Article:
Bronte Sisters – Short Biography


The Bronte Sisters; Anne (1820-1849)

Charlotte (1816-1855) Emily (1818-1848)

They were born at Thornton & lived in Haworth W. Yorkshire.  Patrick Bronte their father was a Yorkshire clergyman with Irish origins, and brought his family to the parsonage at the top of the hill of Haworth village on the edge of the moor in 1820.  Mrs Bronte died the next year and the six children were cared for by her sister, Elizabeth Branwell.  This was the children’s home up to their short lived lives.  Charlotte and Emily were sent to Clergy Daughters’ School at Cowan Bridge in Lancashire, but they returned within a year. The treatment at Cowan Bridge was considered harsh, and Charlotte later modelled Lowood School (Jane Eyre) after it.

For the next few years, the Bronte children were taught at home.   They invented games and told imaginary stories to each other.  Charlotte attended Miss Wooler’s school at Roe Head for one year in 1831, then returned home and taught her sisters. Charlotte returned to Roe Head as a teacher in 1835, but after suffering from depression and ill health, she resigned from her position. It was at Roe Head that Charlotte met her lifelong friend Ellen Nussey.  Her many letters to Nussey have served as the best documentation of her life.

The Bronte sisters worked in various schools during the next few years.  Anne worked briefly as a governess in 1839 and from 1841-1845.  Emily spent several months teaching at Miss Patchett’s school at Law Hill.  Charlotte and Emily had plans to open their own school at Haworth, and in 1842, they travelled to Brussels at their aunt’s expense to learn German and improve their French.  When their aunt died 8 months later, the sisters returned for the funeral.  Emily never returned to Brussels, but Charlotte returned as a pupil-teacher.  Her time in Belgium was not happy, in part because of her attraction to her married employer.  Charlotte returned to Haworth the next year. The dream of opening a school was never realised.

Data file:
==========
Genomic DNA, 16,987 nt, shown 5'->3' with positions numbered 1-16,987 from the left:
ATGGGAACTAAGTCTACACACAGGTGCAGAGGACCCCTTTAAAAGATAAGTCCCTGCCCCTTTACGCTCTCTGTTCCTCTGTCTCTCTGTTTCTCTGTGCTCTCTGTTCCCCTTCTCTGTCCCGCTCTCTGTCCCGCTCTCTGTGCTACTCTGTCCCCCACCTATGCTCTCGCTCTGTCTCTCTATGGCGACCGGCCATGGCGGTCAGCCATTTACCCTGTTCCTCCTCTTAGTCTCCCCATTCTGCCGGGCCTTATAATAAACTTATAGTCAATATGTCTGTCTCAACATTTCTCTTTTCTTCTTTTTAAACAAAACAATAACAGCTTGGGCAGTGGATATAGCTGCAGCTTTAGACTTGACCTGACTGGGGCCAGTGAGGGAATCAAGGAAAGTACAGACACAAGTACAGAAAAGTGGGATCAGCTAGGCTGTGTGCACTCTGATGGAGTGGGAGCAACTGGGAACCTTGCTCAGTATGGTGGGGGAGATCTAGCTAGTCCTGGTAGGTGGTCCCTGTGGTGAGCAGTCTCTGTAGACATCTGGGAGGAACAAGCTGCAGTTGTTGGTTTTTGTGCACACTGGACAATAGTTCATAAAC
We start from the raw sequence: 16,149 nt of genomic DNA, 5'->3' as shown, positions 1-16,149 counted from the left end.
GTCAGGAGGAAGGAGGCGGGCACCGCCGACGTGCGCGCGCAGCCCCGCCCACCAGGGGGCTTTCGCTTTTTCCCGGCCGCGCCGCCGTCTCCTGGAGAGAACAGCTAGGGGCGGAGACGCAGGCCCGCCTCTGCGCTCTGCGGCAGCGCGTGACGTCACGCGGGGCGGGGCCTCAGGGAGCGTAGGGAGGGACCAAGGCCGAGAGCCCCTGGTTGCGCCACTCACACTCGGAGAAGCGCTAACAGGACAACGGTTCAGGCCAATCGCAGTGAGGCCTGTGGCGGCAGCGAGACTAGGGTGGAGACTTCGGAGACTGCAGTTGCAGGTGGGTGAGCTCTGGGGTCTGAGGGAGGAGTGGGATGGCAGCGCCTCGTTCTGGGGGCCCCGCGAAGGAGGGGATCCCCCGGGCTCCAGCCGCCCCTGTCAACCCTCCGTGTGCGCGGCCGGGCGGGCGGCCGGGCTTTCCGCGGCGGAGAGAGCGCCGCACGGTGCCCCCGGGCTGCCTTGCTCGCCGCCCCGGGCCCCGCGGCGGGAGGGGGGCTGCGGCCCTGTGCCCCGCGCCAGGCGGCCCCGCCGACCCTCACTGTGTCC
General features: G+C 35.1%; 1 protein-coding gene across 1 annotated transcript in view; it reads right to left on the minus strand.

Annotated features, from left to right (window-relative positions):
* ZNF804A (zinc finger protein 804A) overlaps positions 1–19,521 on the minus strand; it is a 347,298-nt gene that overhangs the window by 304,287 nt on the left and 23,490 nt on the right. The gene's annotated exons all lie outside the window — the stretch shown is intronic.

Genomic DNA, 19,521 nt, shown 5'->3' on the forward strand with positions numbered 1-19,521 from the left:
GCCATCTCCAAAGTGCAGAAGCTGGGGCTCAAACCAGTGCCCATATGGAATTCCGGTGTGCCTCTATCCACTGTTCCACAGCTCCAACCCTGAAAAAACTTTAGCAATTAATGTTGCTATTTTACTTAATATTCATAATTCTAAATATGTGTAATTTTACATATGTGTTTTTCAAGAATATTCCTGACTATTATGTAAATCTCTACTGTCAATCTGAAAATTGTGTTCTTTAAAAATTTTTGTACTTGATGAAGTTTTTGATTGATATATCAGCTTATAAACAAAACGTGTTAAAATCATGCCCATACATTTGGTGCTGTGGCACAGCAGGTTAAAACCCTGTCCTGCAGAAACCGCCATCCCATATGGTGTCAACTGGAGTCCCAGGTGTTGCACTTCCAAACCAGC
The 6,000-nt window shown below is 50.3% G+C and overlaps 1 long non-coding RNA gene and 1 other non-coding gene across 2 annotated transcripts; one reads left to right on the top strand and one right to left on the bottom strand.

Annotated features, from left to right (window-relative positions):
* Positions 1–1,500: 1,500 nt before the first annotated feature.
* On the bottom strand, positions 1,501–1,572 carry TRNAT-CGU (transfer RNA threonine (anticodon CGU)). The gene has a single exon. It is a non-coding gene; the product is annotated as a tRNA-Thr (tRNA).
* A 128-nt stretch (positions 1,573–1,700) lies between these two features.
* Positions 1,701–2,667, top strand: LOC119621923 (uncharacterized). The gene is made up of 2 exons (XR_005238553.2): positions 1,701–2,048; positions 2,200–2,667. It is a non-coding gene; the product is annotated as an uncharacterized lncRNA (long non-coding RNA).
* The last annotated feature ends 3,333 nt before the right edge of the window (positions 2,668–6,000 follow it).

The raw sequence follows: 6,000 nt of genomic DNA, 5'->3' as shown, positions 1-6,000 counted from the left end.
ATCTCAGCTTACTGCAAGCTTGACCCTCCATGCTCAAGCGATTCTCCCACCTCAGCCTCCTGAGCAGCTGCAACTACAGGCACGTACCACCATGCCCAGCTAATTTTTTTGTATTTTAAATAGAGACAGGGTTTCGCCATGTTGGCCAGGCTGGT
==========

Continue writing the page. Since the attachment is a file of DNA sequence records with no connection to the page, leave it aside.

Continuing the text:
In the autumn of 1845, Charlotte discovered some poems written by Emily. Charlotte, Emily, and Anne soon realised they had all been secretly writing verse.  The next year, they published a book of poems at their own expense entitled Poems by Currer, Ellis, and Acton Bell.  The pseudonyms were chosen to match the first letter of their names.  They only sold two copies of the book, but each sister already had additional writing plans in the works.

Charlotte’s first attempt at the novel was entitled The Professor, but the story was rejected by publishers.  Her second attempt was published in October, 1847.  Jane Eyre: an autobiography, it was an immediate success.   Several months later Anne’s Agnes Grey and Emily’s Wuthering Heights were published together in three volumes.  The popularity of the Bronte novels allowed Anne’s The Tenant of Wildfell Hall to be published shortly thereafter.  The next year was one of tragedy for the Bronte sisters.  Their brother Branwell, an unstable man with a history of drunkenness and opium use died in September 1848.  Emily then fell ill and died of tuberculosis December 19, 1848.  Anne soon followed, contracting tuberculosis that same year and died  May 28, 1849  in Scarborough.  She was buried in St. Marty’s churchyard Scarborough, Yorkshire and was visited by Charlotte in 1852.

Charlotte was left alone with her father, but later married in Haworth Church, her father’s curate Arthur Bell Nicholls.  They enjoyed a brief happiness.  Charlotte fell ill during pregnancy and died March 31, 1855.  What a loss to literature that such gifted children should all die before their father.  They were geniuses; with a fantastic imagination, a robust melodramatic view of what a good story ought to be, and an understanding of the darker side of the human soul.



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